For the asteroid, Helio’s team used both modeling and texturing techniques to create the complex surfaces, and they used sub-surface scattering to get nice edge detail. “The sub-surface scattering took a lot of tweaking to get what we wanted, since an asteroid wouldn’t really have that much translucency,” adds Menkol. “But we were more concerned with creating a big, menacing rock that looked great in motion.”

C4D’s Dynamics came in handy when animating the asteroid crashing into a few of the small rocks floating in space and splitting them apart. Nitro4D’s fracture plug-in, Thrausi, made it easy for the team to get cut cubes to create the chunks of rock. MoGraph was then used to turn the individual pieces into an entire debris field.

asteroid passes mars
Bits of asteroid careen past Mars in the opening title sequence.

The planet was created on a separate pass and textured using an 8K surface map of Mars, as well as displacement and judicious use of sub-surface scattering. A point light placed fairly far away gave them the look and control they wanted. One last pass using Advanced Render provided some needed atmosphere. “Cinema 4D’s great integration with After Effects gave us complete control during compositing,” Murphy recalls. “Red Bull’s logo ended up being a little too dark and the color was a little off, but the multi-passes allowed us to take care of that in a pinch.”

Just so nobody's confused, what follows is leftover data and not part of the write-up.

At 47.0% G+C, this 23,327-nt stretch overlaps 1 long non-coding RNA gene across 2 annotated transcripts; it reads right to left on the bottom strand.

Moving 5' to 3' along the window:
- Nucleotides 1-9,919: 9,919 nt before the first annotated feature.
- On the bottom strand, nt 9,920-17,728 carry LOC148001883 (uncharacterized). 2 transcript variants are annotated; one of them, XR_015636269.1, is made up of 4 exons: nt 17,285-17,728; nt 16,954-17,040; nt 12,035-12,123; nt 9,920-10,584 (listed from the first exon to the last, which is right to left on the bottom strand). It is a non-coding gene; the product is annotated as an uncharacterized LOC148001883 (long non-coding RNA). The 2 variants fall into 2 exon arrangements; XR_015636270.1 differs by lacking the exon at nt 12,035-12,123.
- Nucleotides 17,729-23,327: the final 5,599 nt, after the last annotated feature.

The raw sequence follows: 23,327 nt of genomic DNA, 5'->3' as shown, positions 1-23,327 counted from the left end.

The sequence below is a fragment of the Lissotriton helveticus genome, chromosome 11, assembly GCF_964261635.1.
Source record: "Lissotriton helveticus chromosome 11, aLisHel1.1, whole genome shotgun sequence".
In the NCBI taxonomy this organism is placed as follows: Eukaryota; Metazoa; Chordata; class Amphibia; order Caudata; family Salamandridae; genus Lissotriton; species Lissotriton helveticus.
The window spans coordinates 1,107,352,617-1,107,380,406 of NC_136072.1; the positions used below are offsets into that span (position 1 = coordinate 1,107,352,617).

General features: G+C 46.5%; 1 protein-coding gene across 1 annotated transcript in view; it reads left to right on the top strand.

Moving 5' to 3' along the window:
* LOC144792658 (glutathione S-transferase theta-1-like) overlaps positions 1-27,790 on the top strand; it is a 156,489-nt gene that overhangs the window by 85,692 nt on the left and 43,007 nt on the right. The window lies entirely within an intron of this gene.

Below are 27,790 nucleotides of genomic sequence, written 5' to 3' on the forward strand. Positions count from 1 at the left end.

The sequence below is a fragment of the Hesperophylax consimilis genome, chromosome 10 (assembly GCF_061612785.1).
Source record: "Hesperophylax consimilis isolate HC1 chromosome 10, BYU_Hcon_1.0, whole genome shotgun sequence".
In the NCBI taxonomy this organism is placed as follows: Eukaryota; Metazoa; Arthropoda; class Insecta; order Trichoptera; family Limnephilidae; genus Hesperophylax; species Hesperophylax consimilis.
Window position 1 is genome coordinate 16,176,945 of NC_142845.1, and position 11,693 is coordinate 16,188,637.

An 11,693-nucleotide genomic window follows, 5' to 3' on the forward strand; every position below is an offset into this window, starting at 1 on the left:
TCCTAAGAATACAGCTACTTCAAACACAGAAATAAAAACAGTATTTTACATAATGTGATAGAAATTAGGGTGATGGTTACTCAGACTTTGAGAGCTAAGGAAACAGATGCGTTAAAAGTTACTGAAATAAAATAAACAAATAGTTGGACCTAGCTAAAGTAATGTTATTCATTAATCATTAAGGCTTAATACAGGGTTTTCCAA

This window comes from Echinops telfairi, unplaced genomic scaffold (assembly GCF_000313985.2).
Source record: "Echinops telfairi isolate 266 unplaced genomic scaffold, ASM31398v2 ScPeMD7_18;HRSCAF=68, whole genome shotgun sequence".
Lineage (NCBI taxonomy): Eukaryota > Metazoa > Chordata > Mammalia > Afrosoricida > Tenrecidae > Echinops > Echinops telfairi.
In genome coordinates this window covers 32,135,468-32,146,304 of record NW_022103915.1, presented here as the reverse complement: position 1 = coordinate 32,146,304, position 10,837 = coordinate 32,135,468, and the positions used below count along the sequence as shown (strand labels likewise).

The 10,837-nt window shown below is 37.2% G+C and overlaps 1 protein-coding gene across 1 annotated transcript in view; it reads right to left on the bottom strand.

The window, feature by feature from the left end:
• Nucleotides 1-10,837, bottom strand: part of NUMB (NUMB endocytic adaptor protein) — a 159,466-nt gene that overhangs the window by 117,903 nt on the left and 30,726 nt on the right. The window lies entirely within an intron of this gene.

travis rice logo
The Travis Rice logo, which represents the Earth’s hydrological cycle, added to the eerie mood of the film’s opener. RealFlow helped play up the logo’s meaning.

For the shot of Brain Farm’s Digital Cinema logo, Helio wanted the asteroid to hit the logo and chip off one of its corners. This clever bit of foreshadowing is a nod to the way, later in the film, snowboarders soar so high off of jumps they actually break branches from the tops of trees. “Once again, Thrausi did the cutting and we just threw the asteroid at the logo and let Cinema’s dynamics do the rest,” Menkol explains.

Plexus lines
Lines connecting the text to the surrounding snow were created in After Effects using the Plexus plug-in.

In the windswept Principal Cinematography title shot, shadows of the text on the live-action plate were achieved by camera-matching an infinite ground plane to the valley floor, and using that as a shadow catcher. “Normally when we see 3D titles, they’re either 2D text placed in 3D space, or extremely extruded, which is very difficult to read,” explains Menkol. “We wanted the titles to be integrated with the shot, but we didn’t want that to interfere with the text.”

Tower Heist title
The MoText object allowed Helio to quickly build title text with a very slight extrusion and fillet caps to catch some spectacular highlights and provide depth to the text without making it bulky.

Available on DVD and iTunes, The Art of Flight is presently on tour worldwide for a special series of theatrical showings. A 3D theatrical release is expected soon. It was the highlight of Helio Collective’s year, Murphy says. “We are a small creative production company that had the opportunity to work on the most influential snowboard film made to date, and these are the types of jobs that make us love our profession.”

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Scott Strohmaier is a writer living in Los Angeles living with his wife and son.


Categories: Business, Creativity, Feature, Project/Case study, VFX/Animation